Party affiliation hardly accounts for all the state pair vote splitting. Individual detail (not shown here), indicates that state pairs of the same party sometimes differed frequently in their votes on the 10 measures considered. For example, the senatorial pairs of the same party from Georgia, Minnesota, Missouri, Ohio, Oregon, and West Virginia differed on at least five of the 10 votes. On the other hand, belonging to a different party by no means assured voting differently. Senatorial pairs of differing parties from Connecticut, Maine, Mississippi, Oklahoma, Rhode Island, South Carolina, Vermont, Washington, and Nebraska cast matching votes on at least five of the 10 votes. Rhode Island and South Carolina’s senatorial pairs, mismatched by party, cast matching votes on all 10 motions.


U.S. senators frequently vote against the preference of their constituency, assuming that such a preference exists. Both of a state’s senators represent the same constituency. Whenever they split their votes, one or the other is necessarily going against the constituency preference. For the sample of defense-related votes analyzed above, “misrepresentation”—either observable vote splitting or unobservable vote matches that go against the constituency preference—occurred at least 37 percent of the time, at least 46 percent on one vote. Although party differences accounted for more than two-thirds of the vote splitting, a substantial number of splits remained. Besides, a party difference for a state’s senatorial pair is itself problematical.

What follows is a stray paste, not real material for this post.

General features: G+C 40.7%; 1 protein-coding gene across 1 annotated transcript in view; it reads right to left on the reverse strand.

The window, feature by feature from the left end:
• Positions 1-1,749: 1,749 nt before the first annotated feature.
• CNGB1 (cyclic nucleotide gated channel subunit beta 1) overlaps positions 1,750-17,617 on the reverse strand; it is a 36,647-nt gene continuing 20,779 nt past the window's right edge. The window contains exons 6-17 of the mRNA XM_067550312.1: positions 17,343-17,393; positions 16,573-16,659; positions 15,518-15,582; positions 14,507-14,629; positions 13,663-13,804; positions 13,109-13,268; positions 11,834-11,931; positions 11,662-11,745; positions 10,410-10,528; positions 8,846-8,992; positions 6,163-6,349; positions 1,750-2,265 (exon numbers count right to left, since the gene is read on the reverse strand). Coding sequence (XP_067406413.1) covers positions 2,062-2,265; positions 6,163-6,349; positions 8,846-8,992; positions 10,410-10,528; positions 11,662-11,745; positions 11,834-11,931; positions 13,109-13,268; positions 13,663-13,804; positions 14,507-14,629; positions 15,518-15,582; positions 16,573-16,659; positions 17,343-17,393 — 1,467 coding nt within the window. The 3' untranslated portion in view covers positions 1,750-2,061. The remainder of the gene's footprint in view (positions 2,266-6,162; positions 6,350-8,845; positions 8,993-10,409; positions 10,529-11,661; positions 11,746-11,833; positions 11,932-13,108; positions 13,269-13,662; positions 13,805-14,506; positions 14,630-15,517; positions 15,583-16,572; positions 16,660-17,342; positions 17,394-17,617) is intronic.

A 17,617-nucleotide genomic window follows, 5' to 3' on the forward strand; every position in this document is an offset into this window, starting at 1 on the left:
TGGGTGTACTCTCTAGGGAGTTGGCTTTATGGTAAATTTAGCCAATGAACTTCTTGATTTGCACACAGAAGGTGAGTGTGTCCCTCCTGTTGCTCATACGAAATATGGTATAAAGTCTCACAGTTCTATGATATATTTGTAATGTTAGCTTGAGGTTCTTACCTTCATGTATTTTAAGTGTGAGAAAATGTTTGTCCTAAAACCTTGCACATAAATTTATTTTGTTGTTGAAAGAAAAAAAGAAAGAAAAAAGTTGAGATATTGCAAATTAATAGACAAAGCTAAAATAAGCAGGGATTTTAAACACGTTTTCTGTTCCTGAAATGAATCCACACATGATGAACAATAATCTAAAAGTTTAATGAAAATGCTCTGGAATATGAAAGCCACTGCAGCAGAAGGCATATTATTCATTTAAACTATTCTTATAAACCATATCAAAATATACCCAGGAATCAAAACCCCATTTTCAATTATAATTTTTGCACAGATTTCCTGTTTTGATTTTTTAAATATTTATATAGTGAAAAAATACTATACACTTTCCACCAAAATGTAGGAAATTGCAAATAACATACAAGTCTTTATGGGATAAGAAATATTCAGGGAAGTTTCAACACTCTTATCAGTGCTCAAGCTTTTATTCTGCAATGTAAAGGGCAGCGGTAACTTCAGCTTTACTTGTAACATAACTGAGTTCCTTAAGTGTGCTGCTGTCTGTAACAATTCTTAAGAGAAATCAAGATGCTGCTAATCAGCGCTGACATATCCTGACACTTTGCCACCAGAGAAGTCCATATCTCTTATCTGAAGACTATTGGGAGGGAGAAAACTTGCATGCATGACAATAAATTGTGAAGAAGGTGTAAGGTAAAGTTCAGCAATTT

The method employed here can be applied easily to any data whatever on senatorial voting. Its application will show that, quite often, many senators depart from constituency preference. This finding refutes the hypothesis, popular in certain circles, that ours is a more or less “perfect political market” with little or no scope for ideologically driven voting by legislators.


Bennett, W. L. (1980). Public Opinion in American Politics. New York: Harcourt Brace Jovanovich.

Higgs, R. (1987). Crisis and Leviathan: Critical Episodes in the Growth of American Government. New York: Oxford University Press.

Higgs, R. (1989). Organization, Ideology and the Free-rider Problem: Comment. Journal of Institutional and Theoretical Economics 145 (March).

Hull, S., (ed.) (1988). Congress and Defense 1988. Palo Alto, CA: EW Communications.

Kalt, J. P. and Zupan, M. A. (1984a). Capture and Ideology in the Economic Theory of Politics. American Economic Review 74 (June): 279-200.